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Did you know that businesses, including medical practices, can be sued for having an inaccessible website? By inaccessible, we mean that a person with a disability can’t fully use the website’s features.
In 2021, 2,895 businesses were sued for this very reason. And many small medical practices were among those numbers. These lawsuits were tied to the Americans with Disabilities Act (ADA), the primary law in the U.S. that governs the accessibility of public spaces and services for disabled individuals in the U.S.
As a healthcare professional, you’re probably aware of ADA regulations regarding medical offices, but you might be less familiar with the ways the law governs websites and online communication. There’s been a 320% increase in ADA Title III lawsuits over the past eight years, many of which are related to website accessibility.
An average settlement cost related to website accessibility is $5000, while other companies have reported up to $20,000 in settlement costs.
For legal and moral reasons, it’s becoming more and more important to maintain accessible digital resources and communication for your patients.
In this piece, we’ll cover:
- How the ADA impacts your website
- How to know if your website is ADA-compliant
- What to do if it’s not and how to avoid violation fees
- Examples of common accessibility features
ADA Compliance for Medical Practice Websites: Why Now?
Since the ADA has been around since 1990, you might be wondering, why is it a bigger issue now?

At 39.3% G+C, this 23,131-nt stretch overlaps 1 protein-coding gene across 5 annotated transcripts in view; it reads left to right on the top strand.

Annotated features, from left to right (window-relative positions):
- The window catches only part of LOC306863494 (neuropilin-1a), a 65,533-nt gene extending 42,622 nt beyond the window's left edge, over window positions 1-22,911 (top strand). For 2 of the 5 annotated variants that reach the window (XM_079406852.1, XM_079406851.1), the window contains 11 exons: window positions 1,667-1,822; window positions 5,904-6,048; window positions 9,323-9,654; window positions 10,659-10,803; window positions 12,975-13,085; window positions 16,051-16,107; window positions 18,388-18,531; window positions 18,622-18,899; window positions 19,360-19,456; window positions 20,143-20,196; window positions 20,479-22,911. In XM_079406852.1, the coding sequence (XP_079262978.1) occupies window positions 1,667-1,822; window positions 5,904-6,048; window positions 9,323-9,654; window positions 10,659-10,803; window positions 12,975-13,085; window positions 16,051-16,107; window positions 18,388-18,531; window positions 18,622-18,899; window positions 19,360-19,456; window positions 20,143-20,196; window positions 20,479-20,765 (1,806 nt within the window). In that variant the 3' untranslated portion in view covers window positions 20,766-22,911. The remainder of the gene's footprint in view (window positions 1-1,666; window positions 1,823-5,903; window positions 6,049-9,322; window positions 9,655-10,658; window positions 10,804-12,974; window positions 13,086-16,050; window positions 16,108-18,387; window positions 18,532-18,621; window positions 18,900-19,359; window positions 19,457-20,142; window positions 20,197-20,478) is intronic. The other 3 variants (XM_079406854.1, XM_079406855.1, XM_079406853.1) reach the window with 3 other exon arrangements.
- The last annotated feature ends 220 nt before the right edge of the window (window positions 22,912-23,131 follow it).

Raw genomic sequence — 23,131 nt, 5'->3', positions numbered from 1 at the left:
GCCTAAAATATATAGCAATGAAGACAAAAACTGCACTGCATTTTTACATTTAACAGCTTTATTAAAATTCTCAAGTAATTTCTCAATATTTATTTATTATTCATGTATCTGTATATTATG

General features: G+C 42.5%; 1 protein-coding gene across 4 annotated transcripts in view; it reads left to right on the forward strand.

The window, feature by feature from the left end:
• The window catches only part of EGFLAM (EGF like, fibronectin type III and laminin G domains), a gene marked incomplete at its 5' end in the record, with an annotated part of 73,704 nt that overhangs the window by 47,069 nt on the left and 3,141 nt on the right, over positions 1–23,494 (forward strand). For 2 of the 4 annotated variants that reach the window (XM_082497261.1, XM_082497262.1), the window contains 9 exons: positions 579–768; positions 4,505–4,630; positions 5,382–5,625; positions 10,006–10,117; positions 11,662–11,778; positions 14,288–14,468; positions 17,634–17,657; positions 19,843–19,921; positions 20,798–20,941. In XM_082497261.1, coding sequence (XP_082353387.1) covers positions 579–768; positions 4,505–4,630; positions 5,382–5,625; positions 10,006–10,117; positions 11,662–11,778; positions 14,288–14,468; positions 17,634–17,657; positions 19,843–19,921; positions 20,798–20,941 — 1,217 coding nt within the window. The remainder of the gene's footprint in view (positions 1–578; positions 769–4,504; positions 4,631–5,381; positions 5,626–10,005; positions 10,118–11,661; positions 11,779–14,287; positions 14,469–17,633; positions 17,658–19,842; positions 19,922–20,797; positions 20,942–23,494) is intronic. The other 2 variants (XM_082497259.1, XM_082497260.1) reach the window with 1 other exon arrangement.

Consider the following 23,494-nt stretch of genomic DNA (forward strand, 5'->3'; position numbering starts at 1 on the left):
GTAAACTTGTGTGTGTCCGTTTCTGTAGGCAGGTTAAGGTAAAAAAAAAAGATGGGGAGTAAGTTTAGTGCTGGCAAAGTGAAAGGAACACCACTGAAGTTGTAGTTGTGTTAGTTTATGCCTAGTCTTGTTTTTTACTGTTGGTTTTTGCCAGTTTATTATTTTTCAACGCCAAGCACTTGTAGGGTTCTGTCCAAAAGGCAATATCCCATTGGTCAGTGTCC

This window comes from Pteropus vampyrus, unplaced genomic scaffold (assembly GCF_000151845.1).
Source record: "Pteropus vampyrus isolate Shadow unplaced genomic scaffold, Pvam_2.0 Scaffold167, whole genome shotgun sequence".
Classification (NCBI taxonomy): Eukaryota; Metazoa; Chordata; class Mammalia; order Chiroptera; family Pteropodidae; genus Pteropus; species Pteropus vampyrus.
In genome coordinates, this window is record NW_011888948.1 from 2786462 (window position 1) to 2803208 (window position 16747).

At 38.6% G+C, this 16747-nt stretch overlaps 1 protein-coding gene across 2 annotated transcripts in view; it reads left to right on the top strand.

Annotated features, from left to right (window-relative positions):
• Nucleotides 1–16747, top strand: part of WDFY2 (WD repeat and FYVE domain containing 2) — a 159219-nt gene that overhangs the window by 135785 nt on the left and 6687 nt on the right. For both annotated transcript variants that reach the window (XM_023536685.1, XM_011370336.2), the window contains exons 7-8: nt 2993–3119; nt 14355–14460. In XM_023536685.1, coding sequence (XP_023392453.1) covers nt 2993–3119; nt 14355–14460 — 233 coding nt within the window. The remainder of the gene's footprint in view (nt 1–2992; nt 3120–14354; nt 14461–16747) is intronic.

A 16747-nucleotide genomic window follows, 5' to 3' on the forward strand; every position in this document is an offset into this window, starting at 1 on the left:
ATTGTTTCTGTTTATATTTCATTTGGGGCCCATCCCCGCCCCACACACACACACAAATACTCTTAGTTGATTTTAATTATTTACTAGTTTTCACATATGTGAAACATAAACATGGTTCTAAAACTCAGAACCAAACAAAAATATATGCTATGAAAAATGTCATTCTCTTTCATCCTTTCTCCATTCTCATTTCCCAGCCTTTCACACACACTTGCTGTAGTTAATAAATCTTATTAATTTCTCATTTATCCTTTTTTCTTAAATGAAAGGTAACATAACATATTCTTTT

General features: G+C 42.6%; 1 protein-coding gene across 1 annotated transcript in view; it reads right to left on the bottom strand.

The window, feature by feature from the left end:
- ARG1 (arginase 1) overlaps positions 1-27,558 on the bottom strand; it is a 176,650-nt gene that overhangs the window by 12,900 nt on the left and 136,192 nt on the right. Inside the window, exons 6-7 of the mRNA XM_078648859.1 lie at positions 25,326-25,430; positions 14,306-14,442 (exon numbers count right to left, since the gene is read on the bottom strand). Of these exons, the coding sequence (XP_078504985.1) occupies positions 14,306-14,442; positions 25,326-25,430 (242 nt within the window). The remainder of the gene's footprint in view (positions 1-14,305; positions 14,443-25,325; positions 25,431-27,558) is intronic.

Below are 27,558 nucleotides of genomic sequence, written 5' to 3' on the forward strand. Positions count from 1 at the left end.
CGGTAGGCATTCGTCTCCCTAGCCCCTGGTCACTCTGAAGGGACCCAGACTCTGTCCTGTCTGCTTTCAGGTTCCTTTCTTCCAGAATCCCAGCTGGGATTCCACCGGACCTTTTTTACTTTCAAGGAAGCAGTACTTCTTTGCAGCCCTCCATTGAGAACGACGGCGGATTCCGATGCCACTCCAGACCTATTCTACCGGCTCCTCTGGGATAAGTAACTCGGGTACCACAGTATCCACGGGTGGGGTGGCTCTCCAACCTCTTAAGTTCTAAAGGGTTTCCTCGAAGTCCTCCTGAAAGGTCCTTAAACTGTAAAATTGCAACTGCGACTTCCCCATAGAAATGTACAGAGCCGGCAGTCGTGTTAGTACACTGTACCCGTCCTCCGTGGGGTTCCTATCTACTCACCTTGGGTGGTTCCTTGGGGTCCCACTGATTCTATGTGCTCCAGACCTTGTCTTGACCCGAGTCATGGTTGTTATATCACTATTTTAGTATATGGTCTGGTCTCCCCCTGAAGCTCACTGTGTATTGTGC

Back then, the internet wasn’t an important part of everyday life. And there were no smartphones or tablets. Most businesses were conducted in person or over the phone.
Over the next 30 years, however, the internet and other digital devices have become a necessary part of how we interact with the world. And this includes healthcare: from setting up online appointments to researching medical providers.
The problem is that federal regulators have struggled to keep up.
Since 2003, the Department of Justice (DOJ), which maintains the ADA, has been regulating federal websites using the Web Content Accessibility Guidelines (WCAG). The WCAG is a set of standards that federal sites must meet to be in compliance with the ADA.
Since 2004, the DOJ has made several attempts to add similar website accessibility standards for everyone else (including small businesses). But the DOJ has never succeeded in publishing clear standards.
There Are No Set Standards for Non-Governmental Businesses, But You Can Still Be Sued
Over the past few years, there’s been increasing pressure by accessibility activists for the government to regulate online services and communication for all businesses — not just federally-funded organizations. And, as we saw above, this pressure has amounted to an increase in lawsuits, as well.
According to the National Law Review, “The lack of specific requirements does not absolve a business from its obligations.”